Situated just over an hour from Forbes, the Young region is probably best known for its National Cherry Festival in December. The undulating countryside, fresh produce and fascinating pioneering history are some other reasons to visit.
James White ventured into the area in 1826 and settled at Burrangong Station. The site where Young now stands consisted of a well sheltered valley with good water. It was here that White built sheep yards and a shepherds’ hut.
The area was reserved for lambing ewes, and was given the name of Lambing Flat. The beautiful valley remained as such for 34 years until 1860 when White’s nephew Dennis Regan and Alexander ‘the Yankee’ found gold at the spot in the creek at the rear of the current Lambing Flat Folk Museum. Within 12 months some 20,000 miners were busy extracting the precious metal from the earth.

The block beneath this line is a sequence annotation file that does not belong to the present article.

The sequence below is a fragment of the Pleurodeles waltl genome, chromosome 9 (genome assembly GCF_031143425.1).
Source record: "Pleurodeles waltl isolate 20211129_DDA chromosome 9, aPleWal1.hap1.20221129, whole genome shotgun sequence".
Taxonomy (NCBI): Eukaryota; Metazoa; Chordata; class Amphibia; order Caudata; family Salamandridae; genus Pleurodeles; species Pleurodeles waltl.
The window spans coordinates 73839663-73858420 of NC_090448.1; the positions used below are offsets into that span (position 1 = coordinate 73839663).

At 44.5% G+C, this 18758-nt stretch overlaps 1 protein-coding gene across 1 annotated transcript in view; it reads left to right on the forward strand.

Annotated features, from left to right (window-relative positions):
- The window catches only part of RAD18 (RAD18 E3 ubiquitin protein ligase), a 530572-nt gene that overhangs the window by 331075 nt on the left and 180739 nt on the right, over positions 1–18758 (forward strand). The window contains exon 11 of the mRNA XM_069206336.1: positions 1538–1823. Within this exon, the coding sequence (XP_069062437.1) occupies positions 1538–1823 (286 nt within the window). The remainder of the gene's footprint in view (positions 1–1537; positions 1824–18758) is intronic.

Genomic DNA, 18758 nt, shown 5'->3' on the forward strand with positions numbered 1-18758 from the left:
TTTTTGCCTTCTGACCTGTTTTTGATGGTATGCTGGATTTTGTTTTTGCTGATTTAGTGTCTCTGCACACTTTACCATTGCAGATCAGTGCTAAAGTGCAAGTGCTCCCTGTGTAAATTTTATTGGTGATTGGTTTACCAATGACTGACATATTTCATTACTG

Cherry trees appear to have first been planted in Young in 1847 at the home or- chard of Edward Taylor. In 1878, the first commercial cherry orchard was planted by Croatian migrant Nikola Jasprica (often known by anglicised form of his name Nicolas Jasprizza). Using some of the original stock from Taylor’s Kentish varieties, Jasprica conducted grafting experiments to produce a suitable variety.
He had arrived in Lambing Flat in search of gold but after six months started a garden and later an orchard. By 1893 he had 100 acres under cherries with 7,000 full-grown and 300 young trees and 60 acres under vines. Today Young is known as the Cherry Capital of Australia, and boasts many other stone fruit orchards.
It was during Jasprica’s life time that Young became the first town in the southern hemisphere to install electricity into homes of the township. Young is also acknowledged as the first township to institute a rural school bus system in New South Wales.
Young is now considered to be one of the fastest growing towns in regional NSW.